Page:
* Tag Heuer to use Seiko parts as Swatch cuts deliveries
* Parliament votes to toughen “Swiss Made” rules
* Brands investing in production, workers
By Caroline Copley and Nathalie Olof-Ors
ZURICH, March 21 (Reuters) - Watchmaker Tag Heuer, squeezed by a cut in supplies from Swiss rival Swatch, said on Wednesday sourcing parts from Japanese peer Seiko will not tarnish its prized “Swiss made” tag.
The move by Swatch, for decades the main supplier to the Swiss industry, has sent watch companies scrambling to build in-house production or form alliances with alternative makers of movements, dials and cases.
Swatch has said repeatedly it wants to concentrate on its own brands and encourage rivals to build their own production capacity.
Tag Heuer, a unit of French luxury group LVMH said a deal it announced on Wednesday to use parts from Seiko Instruments Inc. would not hurt its “Swiss made” image as the company is a member of the Swiss Chronometry Society.
“We are the first company to announce in a transparent way that we are going to fit our movements with parts from Seiko, which are known as among the best,” Ch ief Executive Jean-Christophe Babin told Reuters.
“The Swiss brand guarantees quality and reliability but not necessarily the fact that 100 percent of the components come from Switzerland,” he said, adding no-one worries that Switzerland imports millions of cases and dials.
The Seiko components will be used in Tag Heuer’s Calibre 1887 mechanical chronograph.
“This seems like a good thing. Given the need for an alternative supplier, of course competitors will highlight that Seiko is Japanese even if the parts and movements are made in Switzerland,” Kepler analyst Jon Cox said.
But Cox said the reduction in supply would benefit Swatch’s margin as it will be able to charge what it likes for its components, while rivals are forced to invest in production.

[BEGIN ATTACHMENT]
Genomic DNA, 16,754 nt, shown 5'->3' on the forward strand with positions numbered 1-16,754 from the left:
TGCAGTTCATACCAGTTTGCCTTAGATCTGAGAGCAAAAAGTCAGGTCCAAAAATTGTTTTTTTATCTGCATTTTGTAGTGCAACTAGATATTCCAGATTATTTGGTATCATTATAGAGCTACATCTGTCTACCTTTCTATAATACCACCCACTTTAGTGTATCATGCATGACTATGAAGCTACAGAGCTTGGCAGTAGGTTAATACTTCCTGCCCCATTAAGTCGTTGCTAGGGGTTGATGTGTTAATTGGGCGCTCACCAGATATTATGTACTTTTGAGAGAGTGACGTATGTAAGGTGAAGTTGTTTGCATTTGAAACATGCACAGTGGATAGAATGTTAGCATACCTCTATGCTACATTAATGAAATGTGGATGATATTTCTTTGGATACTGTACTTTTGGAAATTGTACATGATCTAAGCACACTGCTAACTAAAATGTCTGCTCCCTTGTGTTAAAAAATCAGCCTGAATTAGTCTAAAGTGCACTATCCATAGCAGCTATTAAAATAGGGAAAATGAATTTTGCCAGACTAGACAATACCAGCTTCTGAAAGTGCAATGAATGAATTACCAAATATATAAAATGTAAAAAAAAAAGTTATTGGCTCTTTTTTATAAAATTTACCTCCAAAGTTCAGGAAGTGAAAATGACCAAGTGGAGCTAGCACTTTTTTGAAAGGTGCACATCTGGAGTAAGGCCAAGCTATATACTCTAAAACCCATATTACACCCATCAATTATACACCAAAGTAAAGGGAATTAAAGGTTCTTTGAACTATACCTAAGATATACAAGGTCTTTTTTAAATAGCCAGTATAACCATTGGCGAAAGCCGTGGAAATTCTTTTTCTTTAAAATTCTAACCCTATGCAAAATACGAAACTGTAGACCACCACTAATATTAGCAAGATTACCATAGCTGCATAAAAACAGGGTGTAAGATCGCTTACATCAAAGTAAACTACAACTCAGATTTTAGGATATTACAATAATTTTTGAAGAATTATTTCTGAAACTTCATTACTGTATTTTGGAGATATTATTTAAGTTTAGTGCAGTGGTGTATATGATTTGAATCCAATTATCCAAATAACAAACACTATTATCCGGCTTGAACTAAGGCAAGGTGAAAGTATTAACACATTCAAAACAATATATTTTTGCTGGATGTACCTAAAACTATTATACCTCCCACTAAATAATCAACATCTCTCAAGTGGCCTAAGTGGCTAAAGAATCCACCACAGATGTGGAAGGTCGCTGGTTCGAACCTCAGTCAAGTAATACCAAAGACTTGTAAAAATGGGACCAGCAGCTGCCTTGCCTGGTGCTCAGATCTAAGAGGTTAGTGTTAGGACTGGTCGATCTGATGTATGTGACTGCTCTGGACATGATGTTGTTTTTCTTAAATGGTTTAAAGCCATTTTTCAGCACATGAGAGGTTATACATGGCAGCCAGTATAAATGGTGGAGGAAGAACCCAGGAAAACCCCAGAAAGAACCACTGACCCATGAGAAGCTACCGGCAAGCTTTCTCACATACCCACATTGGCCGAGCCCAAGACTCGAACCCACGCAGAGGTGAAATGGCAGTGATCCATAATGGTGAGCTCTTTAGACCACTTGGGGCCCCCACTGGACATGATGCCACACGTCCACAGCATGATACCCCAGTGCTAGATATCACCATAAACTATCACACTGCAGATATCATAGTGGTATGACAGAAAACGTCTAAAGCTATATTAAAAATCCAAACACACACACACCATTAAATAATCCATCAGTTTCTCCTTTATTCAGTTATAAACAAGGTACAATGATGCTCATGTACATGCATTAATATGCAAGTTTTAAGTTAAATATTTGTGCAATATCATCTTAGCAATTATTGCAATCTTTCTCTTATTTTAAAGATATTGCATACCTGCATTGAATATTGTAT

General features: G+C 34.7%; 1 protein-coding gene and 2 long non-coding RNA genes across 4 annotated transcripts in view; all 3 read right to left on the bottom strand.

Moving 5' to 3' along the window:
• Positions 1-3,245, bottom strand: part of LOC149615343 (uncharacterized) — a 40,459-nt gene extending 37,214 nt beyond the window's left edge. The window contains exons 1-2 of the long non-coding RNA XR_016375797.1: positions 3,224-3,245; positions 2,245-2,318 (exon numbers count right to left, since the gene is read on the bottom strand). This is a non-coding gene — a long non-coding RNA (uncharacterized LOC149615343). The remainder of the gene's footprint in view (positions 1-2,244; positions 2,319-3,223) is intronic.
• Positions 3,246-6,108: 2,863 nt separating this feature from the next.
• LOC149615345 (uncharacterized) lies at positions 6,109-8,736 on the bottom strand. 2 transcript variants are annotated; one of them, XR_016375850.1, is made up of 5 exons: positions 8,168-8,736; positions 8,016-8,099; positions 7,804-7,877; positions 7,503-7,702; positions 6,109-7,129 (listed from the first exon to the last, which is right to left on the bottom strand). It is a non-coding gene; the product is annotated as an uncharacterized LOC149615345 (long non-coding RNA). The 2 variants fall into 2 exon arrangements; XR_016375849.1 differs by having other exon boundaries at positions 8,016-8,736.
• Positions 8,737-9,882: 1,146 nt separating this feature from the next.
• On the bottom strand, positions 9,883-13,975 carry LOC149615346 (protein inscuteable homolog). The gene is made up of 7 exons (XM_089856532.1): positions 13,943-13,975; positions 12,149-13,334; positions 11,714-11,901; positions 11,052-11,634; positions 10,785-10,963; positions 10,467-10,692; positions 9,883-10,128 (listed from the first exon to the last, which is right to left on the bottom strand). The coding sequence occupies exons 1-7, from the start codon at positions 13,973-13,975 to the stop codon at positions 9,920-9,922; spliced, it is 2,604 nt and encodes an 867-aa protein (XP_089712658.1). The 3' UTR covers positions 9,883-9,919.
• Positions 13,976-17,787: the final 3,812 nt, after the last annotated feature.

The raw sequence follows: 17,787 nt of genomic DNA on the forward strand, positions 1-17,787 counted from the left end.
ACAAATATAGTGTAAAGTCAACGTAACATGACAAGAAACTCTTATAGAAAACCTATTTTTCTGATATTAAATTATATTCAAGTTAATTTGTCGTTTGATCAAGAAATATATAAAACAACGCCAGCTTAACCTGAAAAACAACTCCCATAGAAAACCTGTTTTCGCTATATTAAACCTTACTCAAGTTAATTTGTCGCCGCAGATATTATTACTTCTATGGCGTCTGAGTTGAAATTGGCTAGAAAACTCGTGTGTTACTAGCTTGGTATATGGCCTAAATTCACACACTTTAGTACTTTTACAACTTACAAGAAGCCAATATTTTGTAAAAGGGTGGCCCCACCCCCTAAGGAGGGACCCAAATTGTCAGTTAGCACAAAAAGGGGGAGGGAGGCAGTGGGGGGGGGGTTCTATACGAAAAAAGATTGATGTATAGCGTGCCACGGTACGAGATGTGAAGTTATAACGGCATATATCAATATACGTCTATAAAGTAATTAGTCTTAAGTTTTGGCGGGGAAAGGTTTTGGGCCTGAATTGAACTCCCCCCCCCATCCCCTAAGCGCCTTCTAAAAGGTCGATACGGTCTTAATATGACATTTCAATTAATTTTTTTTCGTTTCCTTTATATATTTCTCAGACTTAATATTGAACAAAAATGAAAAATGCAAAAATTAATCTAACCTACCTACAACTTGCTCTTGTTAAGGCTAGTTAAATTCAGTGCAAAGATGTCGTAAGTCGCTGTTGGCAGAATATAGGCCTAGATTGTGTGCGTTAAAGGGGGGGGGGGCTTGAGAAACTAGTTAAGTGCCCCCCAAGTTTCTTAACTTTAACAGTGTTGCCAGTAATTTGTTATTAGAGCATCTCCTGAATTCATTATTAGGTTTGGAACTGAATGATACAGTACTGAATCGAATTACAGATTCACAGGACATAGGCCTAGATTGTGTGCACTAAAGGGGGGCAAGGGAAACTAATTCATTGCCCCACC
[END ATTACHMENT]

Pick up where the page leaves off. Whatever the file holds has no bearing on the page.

The Swiss parliament is currently debating whether to tighten rules on what constitutes a “Swiss made” product, in a bid to stop competitors knocking off poorer imitations which dent the country’s reputation for quality.
The Federation of the Swiss Watch Industry backs more stringent rules, saying they will help protect jobs.
But smaller manufacturers, most at threat from Swatch’s cuts, argue this could be another nail in the coffin.
Many Swiss exporters hurt by the surge in the Swiss franc are moving production abroad. But the watch industry - Switzerland’s third most important export sector - is tied to keeping production in the country.
The lower house of parliament last week proposed at least 60 percent of a watch’s value should be produced in Switzerland, up from a current law that requires 50 percent of movements to be manufactured domestically. The motion must still be passed by the upper house.
Tag Heuer, which has forecast sales of 1 billion Swiss francs this year, is building a new production site to create an extra 100 jobs, while Swatch wants to create at least 500 jobs in Switzerland this year.
With unemployment around a low 3 percent, watch makers are turning to nimble-fingered hairdressers and manicurists as they look for staff.